(From the Facebook group https://www.facebook.com/groups/misophoniasupport/ )

We are a large, diverse community. We all come from different backgrounds and have different kinds of needs in terms of support.

To provide information and support, we make policy designed to meet the needs of most members. In the course of discussions between members, we provide “individual support.” But overall, this is a group experience.

Some current conversations have been about trigger sounds appearing in posts. We have rules and guidelines in place that cover this. Please review them if you want to know the official policy.

What some people advocate is a ban on all videos that contain triggers. This sounds good, of course. No one wants to come to a group for misophonia and get triggered. Avoiding triggers sounds like good common sense but it’s not that simple.

Each person has a unique trigger set. This means that what triggers one person may not trigger another. In other words, what triggers YOU may not trigger ME. And what triggers me may not cause you any problems at all. Misophonia can a subjective and selective experience.

The admin and moderators cannot determine what are “official” triggers. Nor can we find out what percentage of people would get triggered by a particular sound. Let’s say the goal was to see if it is a majority or not… We can only remove the most obvious and overt examples of gratuitous triggers we come across. Often, those are the ones that get many posts. Or the ones that show the most obnoxious visuals and contain the most excessive sounds. Which we routinely do. Add to the mix the fact that we have a media-rich host (Facebook) which promotes the use of images and videos.

We all know firsthand that the world is FULL of triggers. And yes, it would be nice if this was the one place where people could go where there were no triggers. Many people wish for this. But I can see no way to make this 100% trigger-free without becoming what I will call a “silent group.”

The problem with a silent group is that it isn’t practical. Nor would it actually solve the problem.

Silent videos would contain visual triggers. So, then we’d have to ban videos altogether. Images can also be triggers. In the early days, this group featured a cover image of a guy biting into an apple! As you can imagine, people did NOT go for this. So, do we ban all images? Since words themselves can trigger people, we’d have to ban, uh – words? OK, I’m taking it to the extreme there. But I’m making a point. For some people, just reading about a trigger is too much. Reading about a trigger causes them to actually take on the described trigger. Where does this leave us?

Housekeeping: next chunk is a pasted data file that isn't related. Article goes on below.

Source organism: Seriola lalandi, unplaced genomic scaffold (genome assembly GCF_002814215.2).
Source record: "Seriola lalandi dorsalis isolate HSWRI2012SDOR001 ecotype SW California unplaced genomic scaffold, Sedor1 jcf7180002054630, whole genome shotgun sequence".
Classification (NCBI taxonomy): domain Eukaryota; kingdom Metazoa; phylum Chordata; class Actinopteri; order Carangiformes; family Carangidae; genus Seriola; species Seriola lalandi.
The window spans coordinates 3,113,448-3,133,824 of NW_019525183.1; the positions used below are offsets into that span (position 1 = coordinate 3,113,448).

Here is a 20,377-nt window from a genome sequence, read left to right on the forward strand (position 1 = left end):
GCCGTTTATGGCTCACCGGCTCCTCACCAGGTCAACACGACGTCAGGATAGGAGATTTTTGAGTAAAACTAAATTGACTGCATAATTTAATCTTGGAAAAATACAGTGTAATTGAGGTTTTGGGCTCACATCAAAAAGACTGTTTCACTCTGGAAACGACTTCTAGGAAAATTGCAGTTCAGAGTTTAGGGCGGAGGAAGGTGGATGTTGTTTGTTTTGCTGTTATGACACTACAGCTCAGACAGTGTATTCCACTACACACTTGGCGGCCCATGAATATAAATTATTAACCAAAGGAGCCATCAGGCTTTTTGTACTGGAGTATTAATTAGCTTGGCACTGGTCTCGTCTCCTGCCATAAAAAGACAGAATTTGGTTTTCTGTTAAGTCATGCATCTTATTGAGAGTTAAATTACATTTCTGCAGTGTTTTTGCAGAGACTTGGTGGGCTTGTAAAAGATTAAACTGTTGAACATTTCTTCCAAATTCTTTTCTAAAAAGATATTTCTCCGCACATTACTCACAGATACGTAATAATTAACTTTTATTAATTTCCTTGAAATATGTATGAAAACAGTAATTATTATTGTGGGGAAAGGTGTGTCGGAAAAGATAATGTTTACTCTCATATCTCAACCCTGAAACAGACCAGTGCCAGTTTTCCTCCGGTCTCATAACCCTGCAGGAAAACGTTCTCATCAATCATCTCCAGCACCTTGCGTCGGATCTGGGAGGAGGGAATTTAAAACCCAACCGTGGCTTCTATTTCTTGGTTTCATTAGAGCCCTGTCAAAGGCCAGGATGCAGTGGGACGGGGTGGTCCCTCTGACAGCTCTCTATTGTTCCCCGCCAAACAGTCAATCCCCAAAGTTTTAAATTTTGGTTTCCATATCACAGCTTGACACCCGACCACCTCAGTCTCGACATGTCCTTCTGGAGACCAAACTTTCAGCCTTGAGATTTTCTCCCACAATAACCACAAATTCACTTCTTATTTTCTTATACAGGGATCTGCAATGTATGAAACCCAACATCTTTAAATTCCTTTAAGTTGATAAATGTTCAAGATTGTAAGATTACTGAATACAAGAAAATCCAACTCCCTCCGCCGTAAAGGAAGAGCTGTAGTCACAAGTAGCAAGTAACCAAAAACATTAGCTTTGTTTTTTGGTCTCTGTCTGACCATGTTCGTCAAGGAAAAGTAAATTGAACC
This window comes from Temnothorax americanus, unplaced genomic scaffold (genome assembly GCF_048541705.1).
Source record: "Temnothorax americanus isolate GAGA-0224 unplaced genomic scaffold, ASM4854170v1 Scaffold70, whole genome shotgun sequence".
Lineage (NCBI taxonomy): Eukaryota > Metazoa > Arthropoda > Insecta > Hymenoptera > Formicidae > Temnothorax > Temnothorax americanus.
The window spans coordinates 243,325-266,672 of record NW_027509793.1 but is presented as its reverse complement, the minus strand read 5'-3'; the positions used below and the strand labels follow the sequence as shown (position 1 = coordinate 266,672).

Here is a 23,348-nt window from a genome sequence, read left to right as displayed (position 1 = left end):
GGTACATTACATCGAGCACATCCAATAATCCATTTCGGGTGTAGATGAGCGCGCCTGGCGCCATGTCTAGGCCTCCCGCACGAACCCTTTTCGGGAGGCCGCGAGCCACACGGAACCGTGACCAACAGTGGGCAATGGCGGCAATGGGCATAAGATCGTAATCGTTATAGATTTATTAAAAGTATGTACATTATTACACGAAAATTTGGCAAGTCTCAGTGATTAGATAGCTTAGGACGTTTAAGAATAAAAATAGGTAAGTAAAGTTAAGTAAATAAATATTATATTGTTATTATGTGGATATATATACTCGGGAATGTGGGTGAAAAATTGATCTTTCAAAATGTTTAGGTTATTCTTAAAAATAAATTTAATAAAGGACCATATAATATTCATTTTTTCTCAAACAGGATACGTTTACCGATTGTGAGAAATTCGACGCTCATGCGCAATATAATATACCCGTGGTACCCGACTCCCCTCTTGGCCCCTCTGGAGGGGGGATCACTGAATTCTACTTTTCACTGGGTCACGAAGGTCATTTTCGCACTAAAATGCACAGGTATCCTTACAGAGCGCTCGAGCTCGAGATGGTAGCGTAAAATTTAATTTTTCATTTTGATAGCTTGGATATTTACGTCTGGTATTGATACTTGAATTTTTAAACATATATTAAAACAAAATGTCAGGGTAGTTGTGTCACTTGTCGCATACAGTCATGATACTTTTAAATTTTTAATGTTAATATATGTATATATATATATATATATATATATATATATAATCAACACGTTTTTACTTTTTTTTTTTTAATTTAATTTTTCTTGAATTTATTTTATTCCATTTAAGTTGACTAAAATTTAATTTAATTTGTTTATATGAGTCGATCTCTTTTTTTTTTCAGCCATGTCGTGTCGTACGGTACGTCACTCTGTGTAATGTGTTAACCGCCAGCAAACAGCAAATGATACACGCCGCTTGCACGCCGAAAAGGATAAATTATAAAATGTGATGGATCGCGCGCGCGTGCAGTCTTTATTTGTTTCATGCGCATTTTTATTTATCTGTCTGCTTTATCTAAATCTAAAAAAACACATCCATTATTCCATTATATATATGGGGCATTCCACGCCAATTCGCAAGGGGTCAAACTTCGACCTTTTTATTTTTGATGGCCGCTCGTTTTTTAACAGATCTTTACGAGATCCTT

What it comes down to finding solutions. We need to be an active, dynamic, misophonia support group. To that end, we put policies into place to promote a group experience. Our policies do not, however, guarantee a 100% trigger-free experience. We simply cannot offer this. No group (that I know of) can.

Sometimes, when the topic of avoiding triggers comes up, people get instructions on changing their settings. This is an act of support. It is not meant to marginalize or ignore a person’s support needs.

To wrap it up, we will continue to follow the current group policies:

GUIDELINE 13:

Over-the-top gratuitous trigger-laden posts (especially audio/visual) will always be removed. Trigger warnings are encouraged and a thoughtful way to warn people about a potentially triggering post.

RULE SIX:

Gratuitous Posting of Obvious or Excessive Trigger

Formerly posted images & videos known to trigger members will be routinely removed. All other posts that contain a trigger should have a trigger warning clearly noted at the beginning of the post. Placing possible triggers in a comment rather than in the post itself would be a gracious gesture.